The surgical portion of the process is the most time consuming, for three days Travian assembled the parts of my choosing, and once complete, the body was fitted into a harness consisting of a series of straps and tubes and lowered into a large glass tank filled with an artificial amniotic liquid. Here she would incubate until she was ready to awaken, in the meantime, it was vital to keep her under constant observation. A task I took the sole responsibility of, trusting no one in this vast and unfamiliar house. A task I did not once find displeasing. Here before me separated by mere glass was the woman I had dreamt of for as long as I could remember.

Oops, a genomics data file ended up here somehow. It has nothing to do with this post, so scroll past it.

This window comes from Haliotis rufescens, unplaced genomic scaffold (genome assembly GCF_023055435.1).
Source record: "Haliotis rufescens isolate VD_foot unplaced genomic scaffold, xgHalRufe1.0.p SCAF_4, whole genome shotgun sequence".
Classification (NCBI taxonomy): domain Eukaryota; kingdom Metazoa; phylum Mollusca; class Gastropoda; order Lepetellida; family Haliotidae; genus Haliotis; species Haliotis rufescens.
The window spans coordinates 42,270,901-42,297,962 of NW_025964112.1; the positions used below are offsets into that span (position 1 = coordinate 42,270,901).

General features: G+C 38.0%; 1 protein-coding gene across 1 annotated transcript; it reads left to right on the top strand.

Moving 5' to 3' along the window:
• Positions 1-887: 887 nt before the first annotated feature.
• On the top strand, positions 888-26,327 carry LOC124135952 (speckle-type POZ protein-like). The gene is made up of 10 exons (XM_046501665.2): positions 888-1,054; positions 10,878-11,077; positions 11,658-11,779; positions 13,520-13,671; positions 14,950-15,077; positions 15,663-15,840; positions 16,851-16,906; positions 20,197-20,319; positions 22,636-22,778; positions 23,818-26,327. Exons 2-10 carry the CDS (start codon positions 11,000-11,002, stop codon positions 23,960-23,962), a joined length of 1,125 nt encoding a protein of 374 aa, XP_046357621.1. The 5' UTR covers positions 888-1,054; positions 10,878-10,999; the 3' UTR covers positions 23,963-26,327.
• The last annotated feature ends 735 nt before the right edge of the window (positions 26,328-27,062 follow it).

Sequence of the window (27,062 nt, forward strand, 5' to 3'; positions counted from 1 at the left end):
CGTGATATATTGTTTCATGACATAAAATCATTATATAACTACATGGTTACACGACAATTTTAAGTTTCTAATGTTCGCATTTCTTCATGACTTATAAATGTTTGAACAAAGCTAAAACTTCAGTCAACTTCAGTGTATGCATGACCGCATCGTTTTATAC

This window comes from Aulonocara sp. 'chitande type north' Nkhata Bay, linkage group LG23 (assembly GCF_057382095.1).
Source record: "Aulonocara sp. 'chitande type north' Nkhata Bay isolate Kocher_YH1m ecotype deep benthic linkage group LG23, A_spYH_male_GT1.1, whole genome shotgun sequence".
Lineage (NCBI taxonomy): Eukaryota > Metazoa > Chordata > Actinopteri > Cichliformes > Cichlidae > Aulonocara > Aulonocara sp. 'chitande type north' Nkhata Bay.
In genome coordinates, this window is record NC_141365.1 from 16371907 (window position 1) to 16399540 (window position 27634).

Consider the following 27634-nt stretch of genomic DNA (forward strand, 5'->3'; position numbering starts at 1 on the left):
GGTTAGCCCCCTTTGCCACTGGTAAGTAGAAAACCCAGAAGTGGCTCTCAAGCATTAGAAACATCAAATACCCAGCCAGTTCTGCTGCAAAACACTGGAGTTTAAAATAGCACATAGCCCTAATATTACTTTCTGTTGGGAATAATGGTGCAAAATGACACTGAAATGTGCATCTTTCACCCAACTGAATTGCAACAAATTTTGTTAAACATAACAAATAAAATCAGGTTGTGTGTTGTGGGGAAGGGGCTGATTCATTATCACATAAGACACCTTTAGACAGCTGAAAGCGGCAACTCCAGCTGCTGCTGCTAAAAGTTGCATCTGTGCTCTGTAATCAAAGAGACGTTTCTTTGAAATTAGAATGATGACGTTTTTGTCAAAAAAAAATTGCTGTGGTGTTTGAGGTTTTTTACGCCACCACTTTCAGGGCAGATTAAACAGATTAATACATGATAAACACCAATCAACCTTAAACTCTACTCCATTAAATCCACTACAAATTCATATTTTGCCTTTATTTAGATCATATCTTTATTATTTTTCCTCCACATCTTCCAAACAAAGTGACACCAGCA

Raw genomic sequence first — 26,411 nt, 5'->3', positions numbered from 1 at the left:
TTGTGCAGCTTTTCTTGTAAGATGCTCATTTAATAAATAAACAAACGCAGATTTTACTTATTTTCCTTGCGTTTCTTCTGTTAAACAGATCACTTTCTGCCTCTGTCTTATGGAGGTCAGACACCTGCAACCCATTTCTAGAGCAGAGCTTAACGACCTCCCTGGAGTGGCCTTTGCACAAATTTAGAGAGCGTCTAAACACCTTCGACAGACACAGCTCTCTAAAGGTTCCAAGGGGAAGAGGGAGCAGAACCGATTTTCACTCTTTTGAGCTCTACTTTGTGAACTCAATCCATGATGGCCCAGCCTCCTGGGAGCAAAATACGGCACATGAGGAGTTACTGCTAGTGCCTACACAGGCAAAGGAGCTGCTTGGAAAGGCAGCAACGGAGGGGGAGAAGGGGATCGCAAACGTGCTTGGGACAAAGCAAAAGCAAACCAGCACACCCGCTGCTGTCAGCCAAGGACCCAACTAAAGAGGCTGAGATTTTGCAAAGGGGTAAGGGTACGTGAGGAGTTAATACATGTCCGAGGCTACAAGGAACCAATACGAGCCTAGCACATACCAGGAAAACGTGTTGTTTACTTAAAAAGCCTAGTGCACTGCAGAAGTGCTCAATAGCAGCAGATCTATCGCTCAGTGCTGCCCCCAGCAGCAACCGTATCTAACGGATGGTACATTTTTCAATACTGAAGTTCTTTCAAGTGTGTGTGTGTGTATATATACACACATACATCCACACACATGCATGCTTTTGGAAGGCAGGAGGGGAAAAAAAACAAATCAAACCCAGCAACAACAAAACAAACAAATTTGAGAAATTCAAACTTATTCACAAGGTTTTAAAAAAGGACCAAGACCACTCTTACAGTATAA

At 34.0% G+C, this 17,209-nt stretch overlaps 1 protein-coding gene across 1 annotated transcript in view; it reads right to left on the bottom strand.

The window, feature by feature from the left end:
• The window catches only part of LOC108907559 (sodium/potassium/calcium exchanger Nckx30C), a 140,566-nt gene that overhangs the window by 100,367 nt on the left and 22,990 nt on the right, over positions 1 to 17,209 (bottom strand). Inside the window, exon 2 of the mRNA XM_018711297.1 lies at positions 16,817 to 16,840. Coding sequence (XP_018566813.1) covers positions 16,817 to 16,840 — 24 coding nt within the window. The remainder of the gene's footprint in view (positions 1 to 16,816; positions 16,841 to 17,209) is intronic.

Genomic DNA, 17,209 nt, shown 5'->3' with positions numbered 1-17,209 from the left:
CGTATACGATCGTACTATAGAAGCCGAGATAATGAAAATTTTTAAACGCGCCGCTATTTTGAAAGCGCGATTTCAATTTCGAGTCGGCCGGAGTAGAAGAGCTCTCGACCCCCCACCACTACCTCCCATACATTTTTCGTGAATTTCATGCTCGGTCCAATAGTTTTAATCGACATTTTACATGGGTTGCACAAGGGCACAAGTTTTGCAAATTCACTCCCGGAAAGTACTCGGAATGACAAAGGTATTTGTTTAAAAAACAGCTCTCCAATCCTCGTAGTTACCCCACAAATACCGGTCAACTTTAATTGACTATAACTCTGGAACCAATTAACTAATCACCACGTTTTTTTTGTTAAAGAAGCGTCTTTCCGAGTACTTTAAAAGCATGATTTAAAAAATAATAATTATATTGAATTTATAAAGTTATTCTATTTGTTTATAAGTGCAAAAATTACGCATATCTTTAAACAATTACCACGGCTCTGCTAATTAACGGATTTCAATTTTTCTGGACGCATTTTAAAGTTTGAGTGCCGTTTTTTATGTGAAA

It was upon the third day that my Eve’s eyes opened, I looked upon her with hushed awe, but before she could take in her surroundings she began to seize. An unfamiliar panic gripped me, I pulled the lever to purge the fluid, and forcefully opened the tank to unhook my bride. Despite the cold touch of the amniotic fluid, a warmth spread through me, finally, I silently rejoiced, she was here in my arms. That which I had been so long denied, a companion, a right bestowed upon all men. Tears fell freely down my worn and scarred cheeks. When her mismatched eyes locked onto my own, I wondered what she thought of me. So frail and shivering was she, barely in control of her limbs, that I had difficulty keeping her in my arms as I carried her over to the bed. Had I been the same upon my resurrection? I watched her for an immeasurable moment, uncertain as to what I should do next, this was all I had ever wanted and yet so profound a joy I felt I was convinced I was not presently in reality. I tried to remove her harness but she rejected my touch, she writhed and groaned so I left her be. Much like a newborn she rocked gently on her back for some time before disappearing once more into the realm of sleep. Scarcely do I recall my first moments in this life, all that remains are the imprints of sensations, the smell of chemicals and rotting flesh, vague colours and shapes danced before my unfocused eyes, signifying nothing. Most of all I felt cold, a deep penetrating chill that remained in my bones for days until the last remaining touches of death had been purged from me.